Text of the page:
The air base ground defense plan for Phu Cat AB consisted of a three-zone sector plan. The outermost or preventive perimeter zone consisted of a single line of triple-tier concertina wire strung along a 16 kilometer-long "main line of resistance" (MLR), with areas in front of the wire protected by minefields. Between the spring of 1969 and 1970, the 485th GEEIA (Ground Electronics Engineering Installation Agency) Squadron and Air Force Systems Command tested Project Safe Look at Phu Cat AB, a prototype Perimeter Detection and Surveillance Subsystem (PDSS) that used sensors of a Westinghouse Balanced Pressure System (pressure-sensitive) and Honeywell Multi-Concealed Instrumentation Detection System (magnetically-sensitive) buried in front of one defense sector, integrated with AN/PPS-5/PPS-12 ground surveillance radars. The system worked well under optimum conditions, but suffered high-maintenance costs and degraded performance in high winds and rain, and so was discontinued in 1970. Programmed perimeter defense plans for complete fencing and installation of permanent lighting were never brought to fruition. Key points were defended using portable, generator-run NF-2 Light-All million-candlepower floodlight units, nicknamed "Big Lights", first tested as part of Project Safe Look and later deployed throughout the Air Force; and night vision devices were particularly effective at Phu Cat AB.

The second or secondary defense zone consisted of a line of twenty observation towers ("Tango"s), supplemented by observation posts built on higher elevations, known as "rook towers". Military war dog/handler posts were assigned forward of the tower (and later bunker) line to patrol between the first and second defense lines to provide early warning of intrusion. At its peak strength in 1970, Phu Cat AB's military war dog section had 66 dogs authorized, and 45 dogs assigned. The MWD patrols were supported by motorized Security Alert Teams (SATs). Initially these were two- or three-man patrols in the secondary defense zone using radio-equipped M151 "jeeps", each mounting an M-60 machine gun, but beginning in 1969 four M113 armored personnel carriers obtained from the Army and two XM-706 armored cars provided transport for SATs and Cobra Flight activities. Both types mounted .50 caliber machine guns. In 1969 the 37th SPS obtained two GAU-2B/A 7.62mm miniguns from the special operations squadron detachment at Phu Cat for mounting on its armored vehicles. Near the end of 1969 much of the secondary zone was sprayed with herbicide, then bulldozed, almost completely eradicating vegetation but also eliminating concealment for the dog/handler teams.

The innermost or close-in defense zone consisted of low profile sandbag-protected bunkers ("Bravo"s) for anti-sapper point defense of the flight line and personnel areas. However small arms fire restrictions in the free-fire areas resulted in the relocation of most bunkers to near the MLR in mid-1969, in an ultimately futile hope of integrating the bunkers with the proposed fence and lighting program. Cobra Flight maintained five M29 81mm mortar pits and a fire direction center, primarily for illumination purposes, and each observation tower was equipped with an azimuth board. Each flight maintained a Quick Reaction Team (QRT) of six to thirteen security policemen to respond to penetrations of the perimeter, transported in trucks storing weaponry needed. The security force was supplemented by manpower augmentation ("augmentees" officially; "Augie Doggies" colloquially) averaging 100 non-security police airmen, and throughout 1969 by a 33-man section of combat security police deployed on temporary duty to Vietnam.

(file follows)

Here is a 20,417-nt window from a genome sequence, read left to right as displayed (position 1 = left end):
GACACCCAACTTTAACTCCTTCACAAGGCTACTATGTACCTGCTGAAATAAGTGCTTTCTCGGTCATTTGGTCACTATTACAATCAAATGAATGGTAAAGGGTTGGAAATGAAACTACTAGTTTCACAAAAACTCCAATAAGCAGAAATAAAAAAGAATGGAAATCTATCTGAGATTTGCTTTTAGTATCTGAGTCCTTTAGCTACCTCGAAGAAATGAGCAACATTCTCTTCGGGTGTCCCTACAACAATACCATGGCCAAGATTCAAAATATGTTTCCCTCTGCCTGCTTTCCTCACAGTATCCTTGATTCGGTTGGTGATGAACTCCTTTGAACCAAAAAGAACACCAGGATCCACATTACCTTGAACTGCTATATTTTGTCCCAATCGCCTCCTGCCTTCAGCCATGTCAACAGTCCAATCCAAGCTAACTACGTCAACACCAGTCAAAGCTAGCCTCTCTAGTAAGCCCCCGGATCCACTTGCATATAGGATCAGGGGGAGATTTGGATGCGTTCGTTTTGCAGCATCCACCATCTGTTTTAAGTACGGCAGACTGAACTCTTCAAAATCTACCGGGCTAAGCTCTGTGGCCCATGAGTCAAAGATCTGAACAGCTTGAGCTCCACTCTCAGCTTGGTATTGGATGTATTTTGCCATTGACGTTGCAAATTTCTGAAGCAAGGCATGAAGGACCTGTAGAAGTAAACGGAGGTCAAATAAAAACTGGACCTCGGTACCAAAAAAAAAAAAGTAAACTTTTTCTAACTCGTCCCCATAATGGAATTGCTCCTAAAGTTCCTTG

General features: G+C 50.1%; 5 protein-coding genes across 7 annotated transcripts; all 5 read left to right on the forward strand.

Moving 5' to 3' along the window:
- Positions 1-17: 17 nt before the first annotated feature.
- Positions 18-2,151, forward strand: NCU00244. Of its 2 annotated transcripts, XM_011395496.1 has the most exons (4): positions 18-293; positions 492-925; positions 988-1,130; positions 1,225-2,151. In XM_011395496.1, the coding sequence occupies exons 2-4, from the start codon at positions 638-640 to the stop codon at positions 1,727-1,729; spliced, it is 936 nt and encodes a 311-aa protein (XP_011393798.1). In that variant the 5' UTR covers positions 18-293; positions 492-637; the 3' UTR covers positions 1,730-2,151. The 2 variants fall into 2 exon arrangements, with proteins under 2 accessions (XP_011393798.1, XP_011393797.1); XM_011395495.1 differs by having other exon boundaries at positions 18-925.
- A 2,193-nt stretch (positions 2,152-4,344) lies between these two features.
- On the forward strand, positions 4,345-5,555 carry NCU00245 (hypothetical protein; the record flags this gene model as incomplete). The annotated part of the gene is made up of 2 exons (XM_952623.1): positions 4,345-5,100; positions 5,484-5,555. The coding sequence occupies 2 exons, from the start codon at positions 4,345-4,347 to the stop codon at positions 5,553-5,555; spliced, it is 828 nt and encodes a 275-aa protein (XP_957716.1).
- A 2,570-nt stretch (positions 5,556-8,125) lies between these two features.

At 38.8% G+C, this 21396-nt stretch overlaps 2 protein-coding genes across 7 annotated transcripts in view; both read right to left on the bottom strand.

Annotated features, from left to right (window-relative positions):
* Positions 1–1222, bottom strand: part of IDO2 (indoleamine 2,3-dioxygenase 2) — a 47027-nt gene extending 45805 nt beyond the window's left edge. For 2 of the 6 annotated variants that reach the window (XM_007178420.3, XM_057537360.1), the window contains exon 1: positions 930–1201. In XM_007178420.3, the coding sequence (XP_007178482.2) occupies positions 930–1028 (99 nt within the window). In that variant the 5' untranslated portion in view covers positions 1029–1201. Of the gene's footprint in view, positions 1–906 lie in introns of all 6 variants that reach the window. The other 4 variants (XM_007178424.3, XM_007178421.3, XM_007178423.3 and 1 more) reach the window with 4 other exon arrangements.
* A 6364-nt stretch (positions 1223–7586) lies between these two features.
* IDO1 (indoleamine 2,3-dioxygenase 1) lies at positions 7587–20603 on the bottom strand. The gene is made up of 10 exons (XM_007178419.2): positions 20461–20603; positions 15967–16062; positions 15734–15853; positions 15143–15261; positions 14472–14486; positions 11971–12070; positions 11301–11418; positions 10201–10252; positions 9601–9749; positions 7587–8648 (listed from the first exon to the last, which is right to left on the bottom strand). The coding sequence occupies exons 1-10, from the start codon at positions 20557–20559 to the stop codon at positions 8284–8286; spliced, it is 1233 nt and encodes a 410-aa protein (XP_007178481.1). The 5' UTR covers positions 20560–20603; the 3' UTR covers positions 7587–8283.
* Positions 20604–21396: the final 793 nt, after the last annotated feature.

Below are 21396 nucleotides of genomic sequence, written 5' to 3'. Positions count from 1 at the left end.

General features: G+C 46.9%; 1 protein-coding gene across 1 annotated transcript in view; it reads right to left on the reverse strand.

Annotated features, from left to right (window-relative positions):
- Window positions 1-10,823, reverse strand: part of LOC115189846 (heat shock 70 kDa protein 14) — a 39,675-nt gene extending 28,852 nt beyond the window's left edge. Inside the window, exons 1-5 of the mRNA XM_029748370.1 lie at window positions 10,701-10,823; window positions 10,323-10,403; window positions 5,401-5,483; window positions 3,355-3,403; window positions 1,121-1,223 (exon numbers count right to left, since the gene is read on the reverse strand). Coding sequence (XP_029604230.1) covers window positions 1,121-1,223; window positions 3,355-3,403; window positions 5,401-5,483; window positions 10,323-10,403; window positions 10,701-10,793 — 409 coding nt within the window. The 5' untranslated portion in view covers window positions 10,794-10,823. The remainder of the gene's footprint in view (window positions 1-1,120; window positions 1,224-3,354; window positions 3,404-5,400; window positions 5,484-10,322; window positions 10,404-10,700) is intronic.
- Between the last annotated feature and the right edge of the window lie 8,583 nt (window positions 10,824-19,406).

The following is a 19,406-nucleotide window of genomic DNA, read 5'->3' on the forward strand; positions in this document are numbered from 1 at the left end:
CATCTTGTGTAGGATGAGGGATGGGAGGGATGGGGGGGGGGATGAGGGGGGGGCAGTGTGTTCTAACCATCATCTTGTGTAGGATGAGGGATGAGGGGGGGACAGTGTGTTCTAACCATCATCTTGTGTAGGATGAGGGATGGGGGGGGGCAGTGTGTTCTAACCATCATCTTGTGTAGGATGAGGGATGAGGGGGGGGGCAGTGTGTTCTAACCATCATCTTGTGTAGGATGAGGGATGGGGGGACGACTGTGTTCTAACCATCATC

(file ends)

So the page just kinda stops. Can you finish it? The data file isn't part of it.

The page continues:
Between 9 September 1969 and 1 February 1972, a heavy weapons and small unit tactics school was operated at Phu Cat AB by the 821st Combat Security Police Squadron and later the 35th Security Police Squadron. On 17 November 1969, the law enforcement section of the 37th SPS opened the first Correctional Custodial Facility in the Seventh Air Force.

Tenant units

14th Special Operations Wing

The 14th Special Operations Wing, based at Nha Trang Air Basemarker, stationed three separate detachments of gunship squadrons at Phu Cat AB:

From Phu Cat, the detachments performed close and direct air support, interdiction, unconventional warfare, counterinsurgency operations, escort for convoy and defoliation operations, and flare drops. The 4th and 17th SOS detachments operated in-country in support of U.S. and ARVN troops in contact and for airbase defense. The 18th SOS Stingers were used in a truck-hunting role to interdict the Ho Chi Minh Trail. Because their one-hour loiter time flying from Phu Cat was unacceptable, the 18th SOS was relocated to Udorn Royal Thai Air Force Basemarker after less than two months of operations.

315th Tactical Airlift Wing

The 315th Tactical Airlift Wing, based at Phan Rang Air Basemarker, operated a detachment of UC-123 Operation Ranch Hand aircraft at Phu Cat AB between May 1967 and December 1970 to conduct aerial herbicide spraying for vegetation defoliation. Its parent organization went by several designations while based at Phu Cat: 12th Air Commando Squadron (Defoliation), 12th Special Operations Squadron (1 August 1968); and A Flight, 310th Tactical Airlift Squadron (30 September 1970) as units were reorganized and consolidated in Southeast Asia.

460th Tactical Reconnaissance Wing

On 10 September 1969, the 460th Tactical Reconnaissance Wing's 361st Tactical Electronics Warfare Squadron and EC-47N/P aircraft (Tail Code: AL) moved from Nha Trang to Phu Cat, operating in conjunction with Detachment 1, 6994th Security Squadron on Airborne Radio Direction Finding (ARDF) missions. Tactical control of the 361st TEWS transferred to the 483rd TAW (see below) on 31 August 1971, and the squadron was inactivated two months later.

The 460th TRW also used Phu Cat as a forward operating location (FOL) for RF-101C Voodoo and RF-4C Phantom aircraft of Detachment 1, 45th Tactical Reconnissance Squadron, attached to the wing for photo reconnaissance of North Vietnam, from May 1967 to 31 December 1970.

483rd Tactical Airlift Wing